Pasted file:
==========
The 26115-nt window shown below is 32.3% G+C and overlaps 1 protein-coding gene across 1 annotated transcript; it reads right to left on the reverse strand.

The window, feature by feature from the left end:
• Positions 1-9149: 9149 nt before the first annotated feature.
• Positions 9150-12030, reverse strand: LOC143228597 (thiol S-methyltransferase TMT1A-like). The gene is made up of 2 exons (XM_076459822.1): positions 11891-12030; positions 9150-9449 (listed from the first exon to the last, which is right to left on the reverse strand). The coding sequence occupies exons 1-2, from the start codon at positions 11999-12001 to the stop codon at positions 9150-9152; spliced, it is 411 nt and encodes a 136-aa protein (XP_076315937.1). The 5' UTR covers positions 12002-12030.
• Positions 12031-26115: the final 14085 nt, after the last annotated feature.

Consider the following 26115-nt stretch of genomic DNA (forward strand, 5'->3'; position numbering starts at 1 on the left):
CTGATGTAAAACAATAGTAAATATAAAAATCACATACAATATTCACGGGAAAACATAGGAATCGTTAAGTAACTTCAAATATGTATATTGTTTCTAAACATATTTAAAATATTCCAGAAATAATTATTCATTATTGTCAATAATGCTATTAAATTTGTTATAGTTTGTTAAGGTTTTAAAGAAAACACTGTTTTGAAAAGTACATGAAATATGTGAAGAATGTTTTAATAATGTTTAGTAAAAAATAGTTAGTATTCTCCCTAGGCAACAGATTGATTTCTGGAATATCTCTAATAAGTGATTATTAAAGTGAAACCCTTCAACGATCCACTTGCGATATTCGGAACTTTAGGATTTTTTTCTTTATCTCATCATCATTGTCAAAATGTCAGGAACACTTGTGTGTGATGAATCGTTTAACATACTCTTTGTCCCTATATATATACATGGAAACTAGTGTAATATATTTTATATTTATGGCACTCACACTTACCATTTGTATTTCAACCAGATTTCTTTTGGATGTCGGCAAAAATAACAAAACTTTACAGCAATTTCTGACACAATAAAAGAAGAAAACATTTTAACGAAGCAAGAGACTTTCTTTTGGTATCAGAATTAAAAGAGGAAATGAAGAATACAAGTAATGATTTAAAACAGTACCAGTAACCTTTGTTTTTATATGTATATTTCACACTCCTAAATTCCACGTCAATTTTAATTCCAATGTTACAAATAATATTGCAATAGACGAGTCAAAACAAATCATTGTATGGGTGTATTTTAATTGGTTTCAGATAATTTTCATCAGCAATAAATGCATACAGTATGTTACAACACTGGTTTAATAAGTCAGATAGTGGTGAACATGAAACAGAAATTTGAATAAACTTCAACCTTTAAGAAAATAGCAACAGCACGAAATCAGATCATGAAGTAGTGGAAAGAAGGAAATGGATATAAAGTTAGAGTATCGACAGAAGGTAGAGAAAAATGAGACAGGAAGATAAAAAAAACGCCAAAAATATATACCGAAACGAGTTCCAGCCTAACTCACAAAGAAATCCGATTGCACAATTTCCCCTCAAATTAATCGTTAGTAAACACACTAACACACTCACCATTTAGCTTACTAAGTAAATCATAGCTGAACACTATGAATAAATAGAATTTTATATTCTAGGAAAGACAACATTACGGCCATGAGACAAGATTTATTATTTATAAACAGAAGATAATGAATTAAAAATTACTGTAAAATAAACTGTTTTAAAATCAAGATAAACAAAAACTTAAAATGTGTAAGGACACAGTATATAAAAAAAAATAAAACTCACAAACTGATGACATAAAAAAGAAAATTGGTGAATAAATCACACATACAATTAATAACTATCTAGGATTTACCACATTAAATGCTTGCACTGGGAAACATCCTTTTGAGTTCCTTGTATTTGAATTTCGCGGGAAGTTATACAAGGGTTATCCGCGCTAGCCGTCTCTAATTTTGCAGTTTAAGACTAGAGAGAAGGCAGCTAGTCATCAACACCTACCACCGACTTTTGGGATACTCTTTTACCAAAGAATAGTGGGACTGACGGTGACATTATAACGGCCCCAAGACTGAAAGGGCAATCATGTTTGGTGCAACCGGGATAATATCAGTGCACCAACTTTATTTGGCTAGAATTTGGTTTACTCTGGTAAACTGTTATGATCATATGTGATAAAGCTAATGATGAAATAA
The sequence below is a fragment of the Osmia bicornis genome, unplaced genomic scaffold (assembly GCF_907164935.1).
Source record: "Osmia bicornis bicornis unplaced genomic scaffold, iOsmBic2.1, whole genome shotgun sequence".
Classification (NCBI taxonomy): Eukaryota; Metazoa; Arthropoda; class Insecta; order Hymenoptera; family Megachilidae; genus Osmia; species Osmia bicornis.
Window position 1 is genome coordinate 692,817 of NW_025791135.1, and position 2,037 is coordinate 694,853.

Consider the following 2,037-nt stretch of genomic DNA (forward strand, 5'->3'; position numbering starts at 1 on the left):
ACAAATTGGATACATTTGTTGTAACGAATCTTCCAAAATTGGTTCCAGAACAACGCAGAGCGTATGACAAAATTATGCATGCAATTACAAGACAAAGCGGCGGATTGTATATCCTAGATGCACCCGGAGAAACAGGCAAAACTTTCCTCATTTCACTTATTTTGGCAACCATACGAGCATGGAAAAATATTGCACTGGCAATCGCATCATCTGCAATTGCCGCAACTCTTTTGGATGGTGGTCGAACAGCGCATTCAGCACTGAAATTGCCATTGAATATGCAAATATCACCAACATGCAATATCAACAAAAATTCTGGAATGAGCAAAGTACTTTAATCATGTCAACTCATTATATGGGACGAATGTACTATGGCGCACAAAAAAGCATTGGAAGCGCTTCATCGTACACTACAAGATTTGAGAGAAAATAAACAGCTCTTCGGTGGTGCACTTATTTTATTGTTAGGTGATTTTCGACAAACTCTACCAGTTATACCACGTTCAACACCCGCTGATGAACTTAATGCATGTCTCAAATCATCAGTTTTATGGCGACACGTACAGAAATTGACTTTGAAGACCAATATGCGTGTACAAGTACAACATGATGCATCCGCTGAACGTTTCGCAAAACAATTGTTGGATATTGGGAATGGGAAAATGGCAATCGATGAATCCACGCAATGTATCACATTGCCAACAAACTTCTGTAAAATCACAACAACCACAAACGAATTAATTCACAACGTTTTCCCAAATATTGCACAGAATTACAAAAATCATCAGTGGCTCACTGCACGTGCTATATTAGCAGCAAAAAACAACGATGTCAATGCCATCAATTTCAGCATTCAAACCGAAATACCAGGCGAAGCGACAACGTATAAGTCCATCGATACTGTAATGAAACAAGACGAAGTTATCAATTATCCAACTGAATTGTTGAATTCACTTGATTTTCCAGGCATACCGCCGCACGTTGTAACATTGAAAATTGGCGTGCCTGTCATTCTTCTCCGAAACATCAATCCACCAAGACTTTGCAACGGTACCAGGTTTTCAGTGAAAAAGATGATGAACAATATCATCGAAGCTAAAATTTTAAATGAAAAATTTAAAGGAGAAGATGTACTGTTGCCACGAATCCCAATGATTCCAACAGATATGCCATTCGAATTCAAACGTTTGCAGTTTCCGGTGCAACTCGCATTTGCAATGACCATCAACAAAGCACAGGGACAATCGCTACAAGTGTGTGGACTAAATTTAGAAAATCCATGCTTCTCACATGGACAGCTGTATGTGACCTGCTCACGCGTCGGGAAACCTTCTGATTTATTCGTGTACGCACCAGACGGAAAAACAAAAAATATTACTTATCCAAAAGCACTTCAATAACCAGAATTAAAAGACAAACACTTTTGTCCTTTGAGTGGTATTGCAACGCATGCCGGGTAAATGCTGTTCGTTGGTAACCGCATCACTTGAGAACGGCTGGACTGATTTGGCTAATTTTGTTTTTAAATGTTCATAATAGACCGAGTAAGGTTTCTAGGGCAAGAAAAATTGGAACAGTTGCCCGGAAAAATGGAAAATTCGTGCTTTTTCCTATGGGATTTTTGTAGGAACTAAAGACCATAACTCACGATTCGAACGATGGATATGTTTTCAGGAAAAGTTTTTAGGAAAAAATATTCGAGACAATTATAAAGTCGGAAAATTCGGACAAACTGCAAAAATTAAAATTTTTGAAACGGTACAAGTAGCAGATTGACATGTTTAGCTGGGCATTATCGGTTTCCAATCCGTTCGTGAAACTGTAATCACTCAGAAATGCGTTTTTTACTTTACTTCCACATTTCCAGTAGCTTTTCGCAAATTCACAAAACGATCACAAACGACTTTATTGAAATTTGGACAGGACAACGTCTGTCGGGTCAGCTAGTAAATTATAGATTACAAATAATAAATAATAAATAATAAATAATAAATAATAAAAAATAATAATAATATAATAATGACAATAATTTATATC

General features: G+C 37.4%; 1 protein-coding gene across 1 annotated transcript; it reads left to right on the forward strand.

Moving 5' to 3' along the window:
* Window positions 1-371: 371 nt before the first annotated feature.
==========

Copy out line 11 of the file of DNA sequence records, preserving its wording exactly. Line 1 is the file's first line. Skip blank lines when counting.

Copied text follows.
Window position 1 is genome coordinate 692,817 of NW_025791135.1, and position 2,037 is coordinate 694,853.